Green Roofs at Steeper Pitches

Last week whilst we were at Ecobuild we had an email from an architect asking

“Any pointers for how to construct green roofs at steeper pitches i.e. 45 degrees?”

It’s a surprisingly common question, so we thought we’d share our response with you on the blog.

Here’s an example of a green roof at the Meydan Shopping Centre in Istanbul, designed by Foreign Office Architects and installed using FDT Rhepanol hg green roofing membrane. The 54,000m2 roof has pitches of up to 70 degrees in places.

Green Roofing

Steep Green Roofs – what to consider

With steeper pitched roofs, there are two primary design issues: structure and planting.

1. Structure

With a pitched green roof one needs to bear in mind the management of shear forces in the substrate beneath the planting layer. There are a number of solutions available; which one you choose depends upon the depth of substrate and the pitch and slope length of the roof.

It is often possible to restrain the shear forces with intermittently positioned shear barriers. These may be supports that run parallel to the eaves and ridge details. The spacing, material and gauges are calculated on a project-by-project basis. Ultimately, the structural engineer is responsible for the structural design of the roof and its coverings, but we would, of course, provide technical support. Such measures would typically be detailed and integrated into the waterproofing package.

Subject to the roof’s structural design, it is often possible to use geogrid type reinforcement products to retain the substrate. These solutions are, however, dependent upon the capacity of the ridge detail, in particular, (but sometimes at the eaves too) to act as a fixed point against these shear loads.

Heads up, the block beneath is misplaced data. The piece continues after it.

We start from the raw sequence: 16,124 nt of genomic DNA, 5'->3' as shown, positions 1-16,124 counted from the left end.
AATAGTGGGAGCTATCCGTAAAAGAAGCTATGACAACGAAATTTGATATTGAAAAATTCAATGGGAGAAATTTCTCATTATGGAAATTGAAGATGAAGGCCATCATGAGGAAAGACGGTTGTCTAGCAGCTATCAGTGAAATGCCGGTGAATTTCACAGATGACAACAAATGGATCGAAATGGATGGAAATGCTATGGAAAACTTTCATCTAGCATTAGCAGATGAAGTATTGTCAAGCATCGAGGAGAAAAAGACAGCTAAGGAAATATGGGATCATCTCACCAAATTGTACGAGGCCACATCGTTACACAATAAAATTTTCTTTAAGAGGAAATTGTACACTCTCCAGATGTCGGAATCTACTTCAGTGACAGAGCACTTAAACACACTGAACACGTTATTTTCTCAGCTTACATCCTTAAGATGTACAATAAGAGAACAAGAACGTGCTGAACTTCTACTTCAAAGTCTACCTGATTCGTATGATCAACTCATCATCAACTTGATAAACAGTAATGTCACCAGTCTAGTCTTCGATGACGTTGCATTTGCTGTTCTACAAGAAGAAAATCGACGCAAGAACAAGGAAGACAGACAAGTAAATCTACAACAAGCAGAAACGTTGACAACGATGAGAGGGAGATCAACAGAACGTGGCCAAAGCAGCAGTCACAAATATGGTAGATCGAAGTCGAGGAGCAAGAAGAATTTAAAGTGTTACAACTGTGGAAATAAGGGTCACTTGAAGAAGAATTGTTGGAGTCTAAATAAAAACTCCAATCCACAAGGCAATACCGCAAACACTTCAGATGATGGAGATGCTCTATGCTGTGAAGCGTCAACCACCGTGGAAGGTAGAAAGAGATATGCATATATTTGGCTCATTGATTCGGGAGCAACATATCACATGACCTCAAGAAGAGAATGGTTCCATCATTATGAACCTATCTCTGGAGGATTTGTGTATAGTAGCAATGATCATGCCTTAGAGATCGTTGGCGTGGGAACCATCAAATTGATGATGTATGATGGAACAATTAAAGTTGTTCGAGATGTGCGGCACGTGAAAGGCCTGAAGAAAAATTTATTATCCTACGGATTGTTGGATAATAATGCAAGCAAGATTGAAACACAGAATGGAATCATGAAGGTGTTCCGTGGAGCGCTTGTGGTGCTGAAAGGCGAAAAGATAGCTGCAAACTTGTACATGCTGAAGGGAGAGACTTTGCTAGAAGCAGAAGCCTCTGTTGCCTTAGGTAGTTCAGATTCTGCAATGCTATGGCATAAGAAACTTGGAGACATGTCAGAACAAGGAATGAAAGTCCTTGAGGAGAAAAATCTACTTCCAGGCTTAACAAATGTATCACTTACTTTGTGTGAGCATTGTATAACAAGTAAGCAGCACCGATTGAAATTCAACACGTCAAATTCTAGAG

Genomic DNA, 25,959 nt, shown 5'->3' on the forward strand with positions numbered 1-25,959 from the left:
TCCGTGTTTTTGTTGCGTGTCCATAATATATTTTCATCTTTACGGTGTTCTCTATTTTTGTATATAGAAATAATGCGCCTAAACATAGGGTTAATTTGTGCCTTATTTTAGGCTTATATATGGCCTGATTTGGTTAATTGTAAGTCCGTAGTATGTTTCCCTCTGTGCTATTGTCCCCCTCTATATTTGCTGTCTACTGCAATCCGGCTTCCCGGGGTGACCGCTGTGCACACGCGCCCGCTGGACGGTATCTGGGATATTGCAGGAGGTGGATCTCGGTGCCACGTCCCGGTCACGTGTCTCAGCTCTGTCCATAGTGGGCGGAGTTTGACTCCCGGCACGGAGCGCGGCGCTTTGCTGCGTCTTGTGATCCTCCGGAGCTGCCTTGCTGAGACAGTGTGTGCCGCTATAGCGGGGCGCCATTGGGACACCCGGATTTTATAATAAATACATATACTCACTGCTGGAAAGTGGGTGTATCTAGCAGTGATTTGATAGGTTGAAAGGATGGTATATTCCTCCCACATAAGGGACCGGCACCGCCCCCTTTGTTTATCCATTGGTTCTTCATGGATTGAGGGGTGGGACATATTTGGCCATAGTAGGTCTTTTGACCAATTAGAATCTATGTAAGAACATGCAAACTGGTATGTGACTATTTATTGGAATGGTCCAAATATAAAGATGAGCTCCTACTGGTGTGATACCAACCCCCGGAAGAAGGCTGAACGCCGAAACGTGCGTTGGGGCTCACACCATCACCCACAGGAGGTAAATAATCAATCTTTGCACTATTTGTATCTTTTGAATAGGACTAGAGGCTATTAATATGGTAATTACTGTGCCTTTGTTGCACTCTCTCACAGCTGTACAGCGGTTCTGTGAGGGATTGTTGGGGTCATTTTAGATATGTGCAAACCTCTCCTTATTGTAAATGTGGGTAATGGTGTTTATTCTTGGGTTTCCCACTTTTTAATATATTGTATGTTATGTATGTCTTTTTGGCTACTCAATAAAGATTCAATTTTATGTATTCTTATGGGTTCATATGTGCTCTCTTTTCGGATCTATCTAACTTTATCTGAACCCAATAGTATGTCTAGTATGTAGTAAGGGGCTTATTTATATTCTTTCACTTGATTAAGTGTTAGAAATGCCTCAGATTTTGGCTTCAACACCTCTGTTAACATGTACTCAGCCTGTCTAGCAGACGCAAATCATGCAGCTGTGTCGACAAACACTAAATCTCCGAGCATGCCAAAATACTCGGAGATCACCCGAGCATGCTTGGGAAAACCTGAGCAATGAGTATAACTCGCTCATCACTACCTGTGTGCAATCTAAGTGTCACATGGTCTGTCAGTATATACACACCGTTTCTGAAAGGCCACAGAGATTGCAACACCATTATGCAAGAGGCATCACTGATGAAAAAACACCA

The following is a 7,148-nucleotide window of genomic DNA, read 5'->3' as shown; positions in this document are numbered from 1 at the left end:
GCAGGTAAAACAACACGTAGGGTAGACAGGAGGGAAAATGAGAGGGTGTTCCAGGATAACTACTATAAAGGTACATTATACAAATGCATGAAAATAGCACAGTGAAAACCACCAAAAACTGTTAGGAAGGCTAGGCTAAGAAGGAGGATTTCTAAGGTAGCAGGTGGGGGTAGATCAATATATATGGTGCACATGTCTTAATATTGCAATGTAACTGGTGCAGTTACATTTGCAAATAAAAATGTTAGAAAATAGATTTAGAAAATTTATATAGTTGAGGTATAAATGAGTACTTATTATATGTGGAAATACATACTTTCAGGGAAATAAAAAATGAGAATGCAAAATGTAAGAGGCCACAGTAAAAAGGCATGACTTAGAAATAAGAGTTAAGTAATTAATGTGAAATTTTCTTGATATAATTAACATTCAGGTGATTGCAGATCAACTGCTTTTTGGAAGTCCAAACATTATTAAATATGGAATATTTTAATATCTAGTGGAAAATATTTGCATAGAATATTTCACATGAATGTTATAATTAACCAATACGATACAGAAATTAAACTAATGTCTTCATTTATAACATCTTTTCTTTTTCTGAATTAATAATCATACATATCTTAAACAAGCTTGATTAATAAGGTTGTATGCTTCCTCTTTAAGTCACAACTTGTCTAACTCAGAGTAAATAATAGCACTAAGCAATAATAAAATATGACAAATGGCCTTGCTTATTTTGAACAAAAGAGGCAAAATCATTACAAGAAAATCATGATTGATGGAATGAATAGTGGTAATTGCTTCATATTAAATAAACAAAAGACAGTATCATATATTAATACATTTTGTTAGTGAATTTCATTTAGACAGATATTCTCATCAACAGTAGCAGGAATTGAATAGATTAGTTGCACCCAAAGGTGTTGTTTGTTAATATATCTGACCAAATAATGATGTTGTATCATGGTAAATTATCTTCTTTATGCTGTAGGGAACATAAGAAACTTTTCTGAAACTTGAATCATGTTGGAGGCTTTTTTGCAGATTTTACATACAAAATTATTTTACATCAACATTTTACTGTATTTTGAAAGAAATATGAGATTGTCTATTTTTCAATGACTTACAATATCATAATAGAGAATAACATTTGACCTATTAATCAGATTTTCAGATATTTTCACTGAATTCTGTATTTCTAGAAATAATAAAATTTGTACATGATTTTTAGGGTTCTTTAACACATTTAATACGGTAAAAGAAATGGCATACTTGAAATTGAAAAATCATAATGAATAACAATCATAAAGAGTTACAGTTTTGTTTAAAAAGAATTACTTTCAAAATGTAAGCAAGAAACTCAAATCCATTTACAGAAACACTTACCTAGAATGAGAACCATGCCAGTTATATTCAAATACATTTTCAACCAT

2. Plant Selection

There are three issues that are particularly relevant to plant selection on pitched roofs:

  1. Erosion – it is often advised that a pre-cultivated blanket is specified to overcome this issue
  2. Shade – whilst the orientation of the building will be a factor, at steeper pitches, it is expected that the plants will be subject to longer periods of darkness/shading (and therefore less exposure to sunlight)
  3. Drought tolerance – it has been shown in several studies that plant-available moisture (all other things being equal) will be more constrained in a pitched roof application than would be the case in an equivalent flat, or low-pitched, roof.

Species selection will therefore be important to the long-term health of the plant layer. One would expect to see the plant layer specified with species such as (but not limited to) Sedum Album, Sedum Spurium, Sedum Floriferum and Sedum Sexangulare.

Pitched green roofs are an unusual variant and its important to get the details right. If you’re considering using a pitched green roof on your project, get in touch and we’ll take a look for you.

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Read more about and download the case study of the Meydan Shopping Centre (By Foreign Office Architects) here.